“Nope, we’re not eating hear you guys,” they said.
I pointed to the restaurant menu next door, “How about this one.”
The prices were a little lower and the food being served to the patrons out on the patio looked pretty good.
“That’s still a little too expensive,” one of the girls said. “We’ll just somewhere else and meet you here.”
The girls took off for cheaper fare. While the girl in the sunhat turned to me and said, “I really want to try all what the town has to offer, and I don’t mind paying a little more.”
The girl in the sunhat took off to find more expensive seafood and left the three of us to eat the most amazing pesto pasta we have ever eaten. I spent the lunch hour chatting with the girls. I had found out that one of them was a vegetarian, just like myself, and we laughed about the odd things we had experienced or come to learn about life in traveling abroad.
Before the hour was up, the two girls who had went to find cheaper fare came back to see if we wanted to start our hike to the fifth town. We filled our water bottles in the old fountains near the restaurant and then asked one of the tour guides where the start of the trail was.
We started climbing the steep steps behind an old church that led up the mountain, and began to worry if we would really make it two to three hours to over rocky terrain. Sweat had poured down our backs and from our faces. It looked as if we had all just walked out from the ocean and tried to put our clothes on. We passed other hikers coming from the other direction, or from the direction that we were coming from. They were either ripping off their clothes or hiking in their bathing suits or underwear, and at that point nobody cared if anyone was hiking naked. It was too hot and we were all tired.
The path had led us over two mountains, streams, and thick brush, but the views were really worth all of the trouble. When we occasionally escaped the thick trees and brush to see the sparkling ocean beyond the edge of the cliff, it felt amazing to see how far we had hiked from on town to the next. And when we finally made it to the last town, after the rest of the group arrived by boat, we immediately took our hiking shoes off and jumped into the cool salty waves of the Italian ocean.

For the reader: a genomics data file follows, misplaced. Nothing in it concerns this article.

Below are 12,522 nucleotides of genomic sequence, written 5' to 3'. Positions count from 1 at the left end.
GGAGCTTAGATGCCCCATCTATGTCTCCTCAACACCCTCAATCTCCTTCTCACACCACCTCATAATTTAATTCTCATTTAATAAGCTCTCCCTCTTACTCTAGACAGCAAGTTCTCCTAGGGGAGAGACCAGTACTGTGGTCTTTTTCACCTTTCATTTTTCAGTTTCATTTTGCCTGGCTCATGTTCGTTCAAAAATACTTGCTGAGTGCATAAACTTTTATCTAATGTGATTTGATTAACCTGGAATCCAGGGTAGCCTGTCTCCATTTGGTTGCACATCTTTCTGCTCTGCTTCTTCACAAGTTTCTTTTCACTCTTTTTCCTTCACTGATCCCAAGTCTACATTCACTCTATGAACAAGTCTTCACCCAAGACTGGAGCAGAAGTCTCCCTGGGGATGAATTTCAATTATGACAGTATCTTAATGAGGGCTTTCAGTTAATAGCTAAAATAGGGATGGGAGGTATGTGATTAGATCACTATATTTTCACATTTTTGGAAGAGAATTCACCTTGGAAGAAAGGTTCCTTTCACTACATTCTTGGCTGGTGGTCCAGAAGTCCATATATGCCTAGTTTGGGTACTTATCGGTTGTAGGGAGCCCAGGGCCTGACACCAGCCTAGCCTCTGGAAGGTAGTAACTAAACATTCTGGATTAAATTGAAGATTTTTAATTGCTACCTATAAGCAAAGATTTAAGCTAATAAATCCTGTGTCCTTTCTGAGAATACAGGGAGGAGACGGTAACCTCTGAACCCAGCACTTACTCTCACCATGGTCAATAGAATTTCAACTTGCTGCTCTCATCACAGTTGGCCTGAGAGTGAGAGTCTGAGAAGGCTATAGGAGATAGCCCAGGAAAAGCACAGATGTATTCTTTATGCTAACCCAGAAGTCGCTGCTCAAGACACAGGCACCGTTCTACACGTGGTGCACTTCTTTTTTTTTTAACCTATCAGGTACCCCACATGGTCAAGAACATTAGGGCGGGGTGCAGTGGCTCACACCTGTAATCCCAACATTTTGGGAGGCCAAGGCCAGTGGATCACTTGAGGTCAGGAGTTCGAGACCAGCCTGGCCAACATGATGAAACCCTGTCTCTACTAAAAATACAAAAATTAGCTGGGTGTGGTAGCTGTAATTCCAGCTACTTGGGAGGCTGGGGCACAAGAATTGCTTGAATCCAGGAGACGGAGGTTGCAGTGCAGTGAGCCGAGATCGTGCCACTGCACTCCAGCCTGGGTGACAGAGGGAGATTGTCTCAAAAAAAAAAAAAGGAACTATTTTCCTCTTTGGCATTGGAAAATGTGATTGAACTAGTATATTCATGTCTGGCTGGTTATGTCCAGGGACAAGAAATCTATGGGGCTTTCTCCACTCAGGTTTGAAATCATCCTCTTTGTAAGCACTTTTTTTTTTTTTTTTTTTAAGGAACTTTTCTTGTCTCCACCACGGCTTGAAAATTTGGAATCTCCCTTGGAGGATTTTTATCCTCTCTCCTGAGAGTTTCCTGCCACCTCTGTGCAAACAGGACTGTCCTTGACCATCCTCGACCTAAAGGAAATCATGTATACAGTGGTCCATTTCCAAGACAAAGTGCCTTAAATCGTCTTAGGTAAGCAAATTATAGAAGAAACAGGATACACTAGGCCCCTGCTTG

4 thoughts on ““O” is for Ocean”
Great Post. My dream is to visit Italy, but I won’t be taking any hikes. lol
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Loved reading about this adventure, Jasmine. Meeting up with new, interesting people, and trying out, like the sunhat girl said, “all it has to offer” are high on my list. They are the rewards of traveling.
Good for you for doing the hike. This line struck me: “When we occasionally escaped the thick trees and brush to see the sparkling ocean beyond the edge of the cliff, it felt amazing to see how far we had hiked from one town to the next.” I can see it. Thank you. xoA
Oh, I’m jealous! We have not yet done the Cinque Terra hike, but it is definitely in our travel plans for the future! Very enjoyable post!
Sounds like you had a great time. I’d be interested in how you manage a vegetarian diet while abroad. I stick to a special diet too (not vegetarian though), and I have trouble managing restaurants even locally.